Building Schools, Building Hope

Artwork: 

In most other places across the globe, the construction of a new school would not be regarded as a particularly remarkable or noteworthy event.  But in a land still suffering from the damages of a recent and brutal genocide, a new school has the potential to be the remedy needed to elevate communities out of poverty. If successful, the new school being built by Mission Schools International in Rwanda could be the first step in putting the entire Rwandan nation’s economy back on track.

In a devastating genocide during 1994 in this landlocked, sub-Saharan African country, ethnic tensions between the dominant minority Tutsis and the majority Hutus erupted in systematic massacres intended to annihilate the Tutsi population. Mass-murders targeting not only Tutsis but also moderate Hutus amounted to a staggering death toll of over 800,000 victims in less than 100 days, according to the information provided on the Mission Schools International website.

In addition to the psychological pain inflicted on everyone connected to the tragedy, the years following the genocide brought social, economic, and political instability to the country. Estimates conclude as high as 20% of the Rwandan population lost their lives, and millions more survived yet lost their homes. Much of the population has become entrenched in the crippling cycle of poverty. Despite the obstacles, Rwanda has been addressing these issues and is searching for ways to infuse strength, life and vitality back into the nation. 

Mission Schools International plans to use their new school as one of the major mechanisms driving this positive change. The innovative model comprises of boarding for 720 boys and girls grades 7-12, complete with three or more nutritious meals a day for each student and access to professional medical facilities. The school has partnered with medical experts at both at Partners in Health and Massachusetts General Hospital to provide them with appropriate medical exams, immunizations, and treatments. With the effects of insufficient medical attention and malnutrition mitigated, the students will be able to concentrate on their studies in the curriculum developed by the Harvard Graduate School of Education in Cambridge, Massachusetts focusing on science, technology, business, and entrepreneurship—the areas highlighted by the Rwandan government as most critical for the future development of the country.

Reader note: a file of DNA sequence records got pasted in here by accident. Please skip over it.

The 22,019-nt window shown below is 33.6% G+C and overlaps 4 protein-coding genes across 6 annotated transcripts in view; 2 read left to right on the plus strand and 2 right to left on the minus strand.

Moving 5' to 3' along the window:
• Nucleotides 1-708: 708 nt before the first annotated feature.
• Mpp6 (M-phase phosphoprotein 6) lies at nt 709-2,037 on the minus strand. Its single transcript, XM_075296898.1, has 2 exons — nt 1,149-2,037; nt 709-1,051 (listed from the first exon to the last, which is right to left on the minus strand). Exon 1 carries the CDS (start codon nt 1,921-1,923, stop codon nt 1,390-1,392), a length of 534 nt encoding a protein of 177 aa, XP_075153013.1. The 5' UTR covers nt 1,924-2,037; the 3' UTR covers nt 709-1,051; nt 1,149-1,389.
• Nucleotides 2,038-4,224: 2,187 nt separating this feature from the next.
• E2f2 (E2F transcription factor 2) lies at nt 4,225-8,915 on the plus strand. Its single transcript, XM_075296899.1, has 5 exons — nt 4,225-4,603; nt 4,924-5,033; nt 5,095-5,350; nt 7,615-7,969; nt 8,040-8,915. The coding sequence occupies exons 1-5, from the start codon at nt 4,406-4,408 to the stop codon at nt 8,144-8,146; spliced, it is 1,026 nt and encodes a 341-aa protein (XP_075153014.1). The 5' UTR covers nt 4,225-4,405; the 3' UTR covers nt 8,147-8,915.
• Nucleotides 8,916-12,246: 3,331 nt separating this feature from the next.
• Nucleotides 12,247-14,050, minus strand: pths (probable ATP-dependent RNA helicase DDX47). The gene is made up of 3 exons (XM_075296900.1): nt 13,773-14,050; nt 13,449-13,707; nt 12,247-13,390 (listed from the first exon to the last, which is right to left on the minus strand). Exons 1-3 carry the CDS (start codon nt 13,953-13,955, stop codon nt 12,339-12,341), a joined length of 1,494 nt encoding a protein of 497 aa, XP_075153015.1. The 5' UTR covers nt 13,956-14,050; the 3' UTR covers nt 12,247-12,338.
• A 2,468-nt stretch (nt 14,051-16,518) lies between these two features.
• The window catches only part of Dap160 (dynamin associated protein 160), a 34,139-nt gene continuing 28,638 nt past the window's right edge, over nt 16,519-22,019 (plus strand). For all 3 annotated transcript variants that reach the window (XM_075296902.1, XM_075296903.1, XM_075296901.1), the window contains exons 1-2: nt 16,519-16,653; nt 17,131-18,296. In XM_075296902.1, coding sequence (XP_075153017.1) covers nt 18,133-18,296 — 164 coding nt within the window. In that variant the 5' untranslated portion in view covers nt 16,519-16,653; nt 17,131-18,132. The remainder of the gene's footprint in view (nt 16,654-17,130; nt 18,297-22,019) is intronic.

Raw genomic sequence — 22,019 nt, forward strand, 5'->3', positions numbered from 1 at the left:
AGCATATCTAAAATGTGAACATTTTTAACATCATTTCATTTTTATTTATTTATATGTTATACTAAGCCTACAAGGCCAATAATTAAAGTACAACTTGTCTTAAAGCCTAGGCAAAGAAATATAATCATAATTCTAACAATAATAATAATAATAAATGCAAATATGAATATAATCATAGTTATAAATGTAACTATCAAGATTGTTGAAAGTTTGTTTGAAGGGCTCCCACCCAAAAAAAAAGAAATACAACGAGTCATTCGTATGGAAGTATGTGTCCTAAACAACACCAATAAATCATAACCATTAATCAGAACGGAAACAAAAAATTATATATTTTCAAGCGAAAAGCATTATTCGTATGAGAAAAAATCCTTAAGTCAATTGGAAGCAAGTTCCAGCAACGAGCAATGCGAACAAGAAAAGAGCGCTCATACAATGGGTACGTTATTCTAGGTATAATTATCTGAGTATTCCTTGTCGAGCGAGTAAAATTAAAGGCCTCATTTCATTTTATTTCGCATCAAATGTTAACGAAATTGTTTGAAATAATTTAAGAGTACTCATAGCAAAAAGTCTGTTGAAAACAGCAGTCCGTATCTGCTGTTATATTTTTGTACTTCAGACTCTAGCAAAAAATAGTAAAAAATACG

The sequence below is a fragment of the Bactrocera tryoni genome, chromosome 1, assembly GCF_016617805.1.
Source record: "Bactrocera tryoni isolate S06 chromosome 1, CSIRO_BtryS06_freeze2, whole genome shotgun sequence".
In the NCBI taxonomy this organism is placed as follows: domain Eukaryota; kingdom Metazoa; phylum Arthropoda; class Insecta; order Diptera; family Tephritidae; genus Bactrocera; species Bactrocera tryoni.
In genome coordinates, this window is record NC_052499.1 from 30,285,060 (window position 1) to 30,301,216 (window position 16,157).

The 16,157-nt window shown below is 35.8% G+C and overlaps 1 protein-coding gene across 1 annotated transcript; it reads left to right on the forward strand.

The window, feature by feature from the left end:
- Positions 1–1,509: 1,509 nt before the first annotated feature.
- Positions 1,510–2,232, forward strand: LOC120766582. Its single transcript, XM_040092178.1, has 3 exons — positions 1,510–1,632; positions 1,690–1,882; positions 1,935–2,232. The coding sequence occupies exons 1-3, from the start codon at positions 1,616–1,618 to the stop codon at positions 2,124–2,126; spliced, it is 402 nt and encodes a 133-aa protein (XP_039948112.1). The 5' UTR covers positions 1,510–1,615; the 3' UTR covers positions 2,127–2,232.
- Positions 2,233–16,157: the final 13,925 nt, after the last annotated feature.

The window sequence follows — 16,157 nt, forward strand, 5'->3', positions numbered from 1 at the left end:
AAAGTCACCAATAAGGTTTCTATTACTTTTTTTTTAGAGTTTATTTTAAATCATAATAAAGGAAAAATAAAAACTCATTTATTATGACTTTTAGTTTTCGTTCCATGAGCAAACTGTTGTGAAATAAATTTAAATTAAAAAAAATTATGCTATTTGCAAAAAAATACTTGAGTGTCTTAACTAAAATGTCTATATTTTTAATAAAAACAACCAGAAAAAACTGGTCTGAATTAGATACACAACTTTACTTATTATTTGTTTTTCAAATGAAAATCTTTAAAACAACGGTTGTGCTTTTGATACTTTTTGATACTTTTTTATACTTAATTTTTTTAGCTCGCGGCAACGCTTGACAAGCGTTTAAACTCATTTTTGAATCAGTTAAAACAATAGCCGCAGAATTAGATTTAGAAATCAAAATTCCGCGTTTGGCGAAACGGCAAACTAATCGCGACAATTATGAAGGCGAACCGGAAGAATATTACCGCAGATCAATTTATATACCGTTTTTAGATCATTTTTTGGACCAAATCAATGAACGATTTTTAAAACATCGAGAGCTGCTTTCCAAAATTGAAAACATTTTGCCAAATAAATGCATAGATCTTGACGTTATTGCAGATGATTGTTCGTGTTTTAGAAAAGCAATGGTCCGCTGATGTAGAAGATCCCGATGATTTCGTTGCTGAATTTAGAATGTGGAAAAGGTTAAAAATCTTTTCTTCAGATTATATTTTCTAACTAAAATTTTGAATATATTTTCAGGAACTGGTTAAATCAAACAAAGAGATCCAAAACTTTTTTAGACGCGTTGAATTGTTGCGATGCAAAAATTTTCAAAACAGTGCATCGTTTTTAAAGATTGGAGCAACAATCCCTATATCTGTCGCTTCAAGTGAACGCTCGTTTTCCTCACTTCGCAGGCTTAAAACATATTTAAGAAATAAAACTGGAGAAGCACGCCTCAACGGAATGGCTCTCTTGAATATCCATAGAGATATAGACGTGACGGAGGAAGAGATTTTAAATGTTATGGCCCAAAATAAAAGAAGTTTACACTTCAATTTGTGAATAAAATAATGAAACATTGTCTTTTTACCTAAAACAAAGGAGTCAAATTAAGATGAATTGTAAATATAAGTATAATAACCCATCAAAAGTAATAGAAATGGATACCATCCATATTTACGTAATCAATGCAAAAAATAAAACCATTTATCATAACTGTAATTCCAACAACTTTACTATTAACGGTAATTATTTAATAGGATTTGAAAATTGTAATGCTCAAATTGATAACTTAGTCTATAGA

Collaborating with the Rwandan Government’s Ministry of Education, Mission Schools International selected a community in Rwinkwavu, the poorest province in Rwanda, as the area that could most benefit from the construction of the first school. Starting in Rwinkwavu with a campus scheduled to open in January 2011, Mission Schools International then plans on expanding within Rwanda at an impressive rate of two new school openings every other year, and then has aspirations of expanding throughout Sub-Saharan Africa.

Mission Schools International has high hopes, dreams, and expectations for its students. If successful, its network of alumni will be in a position to create jobs for others and contribute towards a sustainable economy and a bright Rwandan future.

 

For more information on Mission Schools International, visit their website at http://www.missionschoolsinternational.org/

 

Above picture features Mission Schools International Founder Brendan Kennealey with the President of Rwanda, Paul Kagame. (With permission granted from Brendan Kennealey and Nicole Duffy.)